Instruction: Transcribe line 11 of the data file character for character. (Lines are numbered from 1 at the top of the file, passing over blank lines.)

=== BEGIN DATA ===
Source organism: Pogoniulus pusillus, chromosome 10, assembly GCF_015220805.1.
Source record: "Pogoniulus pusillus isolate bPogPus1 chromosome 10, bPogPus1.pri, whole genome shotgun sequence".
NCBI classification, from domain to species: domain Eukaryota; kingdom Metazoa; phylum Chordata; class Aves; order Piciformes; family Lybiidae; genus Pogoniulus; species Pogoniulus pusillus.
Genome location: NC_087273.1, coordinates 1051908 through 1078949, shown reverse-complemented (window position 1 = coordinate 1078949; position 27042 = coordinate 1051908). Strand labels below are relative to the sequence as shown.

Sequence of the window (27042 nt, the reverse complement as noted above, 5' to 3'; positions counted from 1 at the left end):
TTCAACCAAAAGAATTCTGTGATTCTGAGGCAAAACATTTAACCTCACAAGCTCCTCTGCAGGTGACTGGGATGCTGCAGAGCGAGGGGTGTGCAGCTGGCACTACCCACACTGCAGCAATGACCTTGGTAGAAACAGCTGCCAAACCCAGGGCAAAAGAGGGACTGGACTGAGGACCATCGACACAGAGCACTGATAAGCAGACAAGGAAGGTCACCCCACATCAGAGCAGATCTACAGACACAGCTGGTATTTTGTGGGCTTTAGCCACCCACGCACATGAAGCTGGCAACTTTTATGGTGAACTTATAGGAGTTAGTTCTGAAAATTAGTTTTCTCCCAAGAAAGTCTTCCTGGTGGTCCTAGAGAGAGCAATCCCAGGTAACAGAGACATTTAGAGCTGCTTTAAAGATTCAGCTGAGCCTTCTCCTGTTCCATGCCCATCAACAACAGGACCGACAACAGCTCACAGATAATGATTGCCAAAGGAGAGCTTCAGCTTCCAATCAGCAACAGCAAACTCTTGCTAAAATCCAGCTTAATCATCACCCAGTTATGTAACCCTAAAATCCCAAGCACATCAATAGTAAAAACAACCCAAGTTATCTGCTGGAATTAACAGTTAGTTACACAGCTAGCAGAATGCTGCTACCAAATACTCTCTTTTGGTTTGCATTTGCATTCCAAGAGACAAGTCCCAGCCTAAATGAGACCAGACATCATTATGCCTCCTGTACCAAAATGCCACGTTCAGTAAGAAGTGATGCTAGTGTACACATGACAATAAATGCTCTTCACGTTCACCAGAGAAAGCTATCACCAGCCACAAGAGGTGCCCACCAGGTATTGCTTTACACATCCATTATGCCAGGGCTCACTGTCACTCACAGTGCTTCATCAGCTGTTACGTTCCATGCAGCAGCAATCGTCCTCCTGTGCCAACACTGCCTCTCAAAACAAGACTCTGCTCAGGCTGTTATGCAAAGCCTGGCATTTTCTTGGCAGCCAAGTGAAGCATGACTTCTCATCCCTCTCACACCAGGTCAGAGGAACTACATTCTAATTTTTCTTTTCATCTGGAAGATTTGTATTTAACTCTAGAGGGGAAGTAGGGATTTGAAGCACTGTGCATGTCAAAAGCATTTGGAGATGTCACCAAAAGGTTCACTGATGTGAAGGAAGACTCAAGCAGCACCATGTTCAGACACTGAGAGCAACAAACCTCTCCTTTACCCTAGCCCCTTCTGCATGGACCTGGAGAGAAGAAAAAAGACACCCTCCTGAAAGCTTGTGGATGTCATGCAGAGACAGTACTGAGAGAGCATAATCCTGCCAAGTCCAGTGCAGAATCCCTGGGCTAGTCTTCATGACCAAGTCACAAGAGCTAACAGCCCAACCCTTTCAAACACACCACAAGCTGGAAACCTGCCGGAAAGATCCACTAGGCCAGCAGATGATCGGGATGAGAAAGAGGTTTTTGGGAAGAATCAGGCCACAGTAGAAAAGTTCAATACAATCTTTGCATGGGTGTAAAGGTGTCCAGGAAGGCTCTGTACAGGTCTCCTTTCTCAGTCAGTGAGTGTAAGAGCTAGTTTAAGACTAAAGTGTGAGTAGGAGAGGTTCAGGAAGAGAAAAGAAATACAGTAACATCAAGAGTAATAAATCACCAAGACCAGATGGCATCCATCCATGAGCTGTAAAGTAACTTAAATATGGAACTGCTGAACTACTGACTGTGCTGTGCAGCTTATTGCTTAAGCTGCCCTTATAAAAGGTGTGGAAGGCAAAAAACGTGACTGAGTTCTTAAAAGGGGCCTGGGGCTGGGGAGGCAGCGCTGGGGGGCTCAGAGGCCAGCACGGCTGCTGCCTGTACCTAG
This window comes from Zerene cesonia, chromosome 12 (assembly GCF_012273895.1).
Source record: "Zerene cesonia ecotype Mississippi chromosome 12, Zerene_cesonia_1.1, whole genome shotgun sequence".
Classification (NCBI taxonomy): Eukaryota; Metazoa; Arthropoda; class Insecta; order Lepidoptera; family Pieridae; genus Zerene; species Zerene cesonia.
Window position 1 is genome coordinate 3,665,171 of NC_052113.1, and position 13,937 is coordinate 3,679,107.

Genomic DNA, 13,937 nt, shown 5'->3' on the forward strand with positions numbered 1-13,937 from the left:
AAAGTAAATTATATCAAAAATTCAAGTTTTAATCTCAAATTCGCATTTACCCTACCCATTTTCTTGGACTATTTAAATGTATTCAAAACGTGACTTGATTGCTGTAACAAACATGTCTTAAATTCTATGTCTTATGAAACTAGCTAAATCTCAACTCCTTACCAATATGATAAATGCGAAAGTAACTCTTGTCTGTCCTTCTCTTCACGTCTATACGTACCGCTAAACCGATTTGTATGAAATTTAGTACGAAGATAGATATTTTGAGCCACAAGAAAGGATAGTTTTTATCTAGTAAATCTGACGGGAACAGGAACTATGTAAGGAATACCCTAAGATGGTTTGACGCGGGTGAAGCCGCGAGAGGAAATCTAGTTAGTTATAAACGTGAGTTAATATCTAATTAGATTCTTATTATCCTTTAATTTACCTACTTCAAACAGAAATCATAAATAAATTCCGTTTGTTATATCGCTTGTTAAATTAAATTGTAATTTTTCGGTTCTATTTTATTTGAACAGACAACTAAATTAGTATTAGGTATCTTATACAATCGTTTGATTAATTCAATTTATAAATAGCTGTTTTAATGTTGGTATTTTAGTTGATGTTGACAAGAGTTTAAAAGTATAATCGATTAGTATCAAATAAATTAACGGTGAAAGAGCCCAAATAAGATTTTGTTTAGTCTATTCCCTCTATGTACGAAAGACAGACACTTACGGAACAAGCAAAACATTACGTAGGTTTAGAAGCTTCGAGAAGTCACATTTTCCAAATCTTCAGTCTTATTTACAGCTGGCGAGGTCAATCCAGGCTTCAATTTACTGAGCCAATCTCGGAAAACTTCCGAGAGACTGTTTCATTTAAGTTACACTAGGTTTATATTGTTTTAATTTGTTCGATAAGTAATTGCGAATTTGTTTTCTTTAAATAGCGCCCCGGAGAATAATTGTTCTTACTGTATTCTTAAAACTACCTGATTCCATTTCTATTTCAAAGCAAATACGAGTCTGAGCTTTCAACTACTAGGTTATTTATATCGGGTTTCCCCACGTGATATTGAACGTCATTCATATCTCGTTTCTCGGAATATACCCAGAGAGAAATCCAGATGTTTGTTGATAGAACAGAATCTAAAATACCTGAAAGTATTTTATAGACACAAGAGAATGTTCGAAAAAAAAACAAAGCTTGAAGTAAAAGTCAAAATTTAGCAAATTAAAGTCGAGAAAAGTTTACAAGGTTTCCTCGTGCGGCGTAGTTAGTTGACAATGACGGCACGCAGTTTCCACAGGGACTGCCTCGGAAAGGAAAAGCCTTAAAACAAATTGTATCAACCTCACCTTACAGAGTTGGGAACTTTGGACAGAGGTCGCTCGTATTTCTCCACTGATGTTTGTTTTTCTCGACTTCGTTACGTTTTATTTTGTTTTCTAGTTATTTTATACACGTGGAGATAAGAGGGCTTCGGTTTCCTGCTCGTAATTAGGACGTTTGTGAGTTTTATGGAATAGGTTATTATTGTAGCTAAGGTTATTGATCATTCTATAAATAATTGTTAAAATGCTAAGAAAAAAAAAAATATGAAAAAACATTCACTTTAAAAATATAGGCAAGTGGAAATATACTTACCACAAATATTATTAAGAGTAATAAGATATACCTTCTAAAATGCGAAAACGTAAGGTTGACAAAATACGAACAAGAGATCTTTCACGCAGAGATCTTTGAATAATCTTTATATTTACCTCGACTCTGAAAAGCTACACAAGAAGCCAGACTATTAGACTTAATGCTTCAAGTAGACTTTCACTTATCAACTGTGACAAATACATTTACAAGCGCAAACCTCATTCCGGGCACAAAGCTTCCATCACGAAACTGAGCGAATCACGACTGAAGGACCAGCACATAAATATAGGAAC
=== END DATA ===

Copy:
Genomic DNA, 13,937 nt, shown 5'->3' on the forward strand with positions numbered 1-13,937 from the left: